12.06.14 Thursday. Irun to San Sebastian. After a longish walk yesterday through Irun to the little Alburge wr gain a great deal of information from the hospitalero including a free booklet like the one Geof found for the whole route. Including campsites. There was one in Irun but another 7km out of town was a bridge too far. We zate off after a light breakfast at the donativo alburgue and after a walk though flatland just outside Irun start to.............. you guessed it climb. We go up steeply for a couple of hundred metres and then start to contour round on an excellent track, well three of us do. Ray thinks he sees a shortcut and follows a set of older markers both red and white GR marks and yellow arrows. He goes over the top of the mountain without even a Virgin on top and rejoins us some km later looking even more sweaty than the rest of us. We carry on round and descend steeply to sealevel at the first deep inlet/estuary at the start of San Sebastian where a little foot passenger ferry takes us and other walkers to the edge of San Sebastian. The route then goes, instead of the obvious urban way, up and around a great cliff path and over and down into San Sebastian proper. We are still hearing the cuckoo but less persistent than before and the cries of seagulls are heard and will doubtless become commonplace. Robins and wrens arr seen and Ray glimpses a weasel crossing the path ahead. The walk had been notable for shirtless male dog walkers up to the point when as we walk along the beachfront in San Sebastian the seem replaced by female ones without dogs, sunbathing in the heat. We concentrate on the way and eventually passing a great little sculpture of Don Quixote and Sancho Panza, find our alburgue a much grander and more costly affair than last night. Hopefully we will get to a campsite tomorrow. 27km and up and down which at 1700m seems unbelievable. The system may have failed in this case.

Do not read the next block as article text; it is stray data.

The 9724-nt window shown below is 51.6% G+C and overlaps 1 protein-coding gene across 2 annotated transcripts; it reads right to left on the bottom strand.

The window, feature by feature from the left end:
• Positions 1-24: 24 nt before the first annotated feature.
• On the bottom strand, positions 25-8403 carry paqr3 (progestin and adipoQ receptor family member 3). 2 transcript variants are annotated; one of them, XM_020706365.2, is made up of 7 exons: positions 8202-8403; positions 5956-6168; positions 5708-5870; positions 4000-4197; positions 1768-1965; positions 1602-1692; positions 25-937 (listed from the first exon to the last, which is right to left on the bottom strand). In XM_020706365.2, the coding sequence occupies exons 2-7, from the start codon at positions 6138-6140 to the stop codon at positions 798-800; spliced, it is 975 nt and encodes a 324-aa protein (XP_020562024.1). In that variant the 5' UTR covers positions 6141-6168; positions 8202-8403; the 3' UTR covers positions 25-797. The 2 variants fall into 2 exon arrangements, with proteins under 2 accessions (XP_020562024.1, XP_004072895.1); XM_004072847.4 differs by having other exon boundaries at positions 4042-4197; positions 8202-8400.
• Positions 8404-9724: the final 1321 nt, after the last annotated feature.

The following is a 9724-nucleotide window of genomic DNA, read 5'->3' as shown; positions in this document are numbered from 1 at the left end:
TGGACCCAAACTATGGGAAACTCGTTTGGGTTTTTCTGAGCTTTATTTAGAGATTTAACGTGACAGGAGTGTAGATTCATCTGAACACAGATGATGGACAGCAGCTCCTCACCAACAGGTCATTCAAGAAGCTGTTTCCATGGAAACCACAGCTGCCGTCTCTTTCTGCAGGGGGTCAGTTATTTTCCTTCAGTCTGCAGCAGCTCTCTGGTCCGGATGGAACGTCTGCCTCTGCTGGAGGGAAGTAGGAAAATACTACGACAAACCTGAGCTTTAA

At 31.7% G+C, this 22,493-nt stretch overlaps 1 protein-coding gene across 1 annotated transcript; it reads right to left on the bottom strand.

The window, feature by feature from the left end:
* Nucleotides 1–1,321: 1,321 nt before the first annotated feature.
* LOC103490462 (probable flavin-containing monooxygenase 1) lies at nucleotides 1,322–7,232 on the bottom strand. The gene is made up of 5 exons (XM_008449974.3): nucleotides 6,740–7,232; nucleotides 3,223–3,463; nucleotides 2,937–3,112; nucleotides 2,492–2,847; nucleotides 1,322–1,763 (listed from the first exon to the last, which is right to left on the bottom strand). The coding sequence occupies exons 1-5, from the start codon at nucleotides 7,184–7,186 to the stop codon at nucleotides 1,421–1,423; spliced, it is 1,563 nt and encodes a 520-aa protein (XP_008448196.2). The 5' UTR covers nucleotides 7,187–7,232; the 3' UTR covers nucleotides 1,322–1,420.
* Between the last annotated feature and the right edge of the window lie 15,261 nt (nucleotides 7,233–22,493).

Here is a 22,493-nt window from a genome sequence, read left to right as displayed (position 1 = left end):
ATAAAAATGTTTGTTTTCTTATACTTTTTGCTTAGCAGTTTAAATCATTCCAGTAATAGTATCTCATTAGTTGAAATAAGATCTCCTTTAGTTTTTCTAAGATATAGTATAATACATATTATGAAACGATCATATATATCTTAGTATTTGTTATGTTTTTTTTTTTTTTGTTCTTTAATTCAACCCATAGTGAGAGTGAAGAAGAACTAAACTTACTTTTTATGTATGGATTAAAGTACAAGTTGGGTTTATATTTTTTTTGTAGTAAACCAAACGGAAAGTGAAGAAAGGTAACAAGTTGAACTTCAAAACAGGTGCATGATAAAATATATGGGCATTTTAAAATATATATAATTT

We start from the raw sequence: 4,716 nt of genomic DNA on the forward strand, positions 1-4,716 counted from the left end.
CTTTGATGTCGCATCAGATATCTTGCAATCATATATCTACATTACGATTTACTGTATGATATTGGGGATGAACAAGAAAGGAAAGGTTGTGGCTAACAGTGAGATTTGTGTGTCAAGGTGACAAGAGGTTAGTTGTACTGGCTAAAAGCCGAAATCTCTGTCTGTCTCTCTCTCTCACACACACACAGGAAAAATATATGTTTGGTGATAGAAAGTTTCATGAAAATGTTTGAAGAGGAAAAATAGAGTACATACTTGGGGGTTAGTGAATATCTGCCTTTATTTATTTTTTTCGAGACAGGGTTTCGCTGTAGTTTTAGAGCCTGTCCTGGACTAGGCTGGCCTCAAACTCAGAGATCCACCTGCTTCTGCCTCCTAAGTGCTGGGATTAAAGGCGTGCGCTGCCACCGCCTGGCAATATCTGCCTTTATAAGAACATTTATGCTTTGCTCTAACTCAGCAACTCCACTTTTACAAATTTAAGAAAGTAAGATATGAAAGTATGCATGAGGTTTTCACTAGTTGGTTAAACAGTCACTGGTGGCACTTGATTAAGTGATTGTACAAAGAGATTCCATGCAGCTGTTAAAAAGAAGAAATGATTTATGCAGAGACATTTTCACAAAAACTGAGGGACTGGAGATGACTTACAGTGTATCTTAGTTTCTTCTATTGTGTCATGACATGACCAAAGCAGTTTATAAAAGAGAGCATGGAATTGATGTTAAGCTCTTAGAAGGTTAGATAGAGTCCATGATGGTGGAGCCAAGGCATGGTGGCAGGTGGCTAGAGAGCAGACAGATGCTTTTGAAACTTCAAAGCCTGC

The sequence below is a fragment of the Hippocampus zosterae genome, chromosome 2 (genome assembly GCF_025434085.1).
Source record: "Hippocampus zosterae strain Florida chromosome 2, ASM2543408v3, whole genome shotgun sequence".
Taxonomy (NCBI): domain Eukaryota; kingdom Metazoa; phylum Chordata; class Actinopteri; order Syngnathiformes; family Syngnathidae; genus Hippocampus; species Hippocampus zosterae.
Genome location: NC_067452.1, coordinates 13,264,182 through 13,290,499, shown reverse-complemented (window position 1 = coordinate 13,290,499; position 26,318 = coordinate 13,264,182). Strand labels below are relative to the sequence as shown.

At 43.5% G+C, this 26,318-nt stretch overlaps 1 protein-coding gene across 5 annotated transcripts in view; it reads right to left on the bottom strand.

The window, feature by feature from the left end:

11.06.14 Wednesday. Bera to Irun. Well no fiurther excitments after we got fed in Bera. Up in the morning at 6.45 and breakfast from our hostess. Florita and her husband are trying to sell the Casa Romana to retire to his village in the Navarre lowlands. In the breakfast room there is a pelota racket on the wall Ray and Tim are allowed to try it on, it is surprisingly light.As we leave the town over the recently refurbished bridge we see an echo of a British past hero. The Spanish treat the Napoleonic occupation of their country as the War of Indepenence and many references to the British Campaign of Wellington are minimised, here is a wonderful joint commemoration of a minor part in the final days of the Peninsular campaign. After that the day follows it's familiar course with a steepish ascent though not as bad as yesterday and a long ridge wslk as we rise above the lower layer of clouds. The day remains reasonably cool and we race across the first few km. The descent to the coast at Irun has several false starts with ascents short and steep afterward but finally a view of Irun and the sea comes in view. We wander through the outskirts relieved to be in a town with an open bar at 2pm. The Irun alburgue opens at 1600 and its hospitalero is as helpful as he can be Betsy and he have a long conversation gaining information about the future course of our Way. Hopefully we will not have to contend with the same difficulties of the last few days even if coastal routes are notorious for up and down. Todays gradual climb up out of the Embalese (reservoir) was a great walk very well graded and we were surprised by a cyclist pedalling quietly up the rough track behind us. Today. 24km 1400m up 1450m down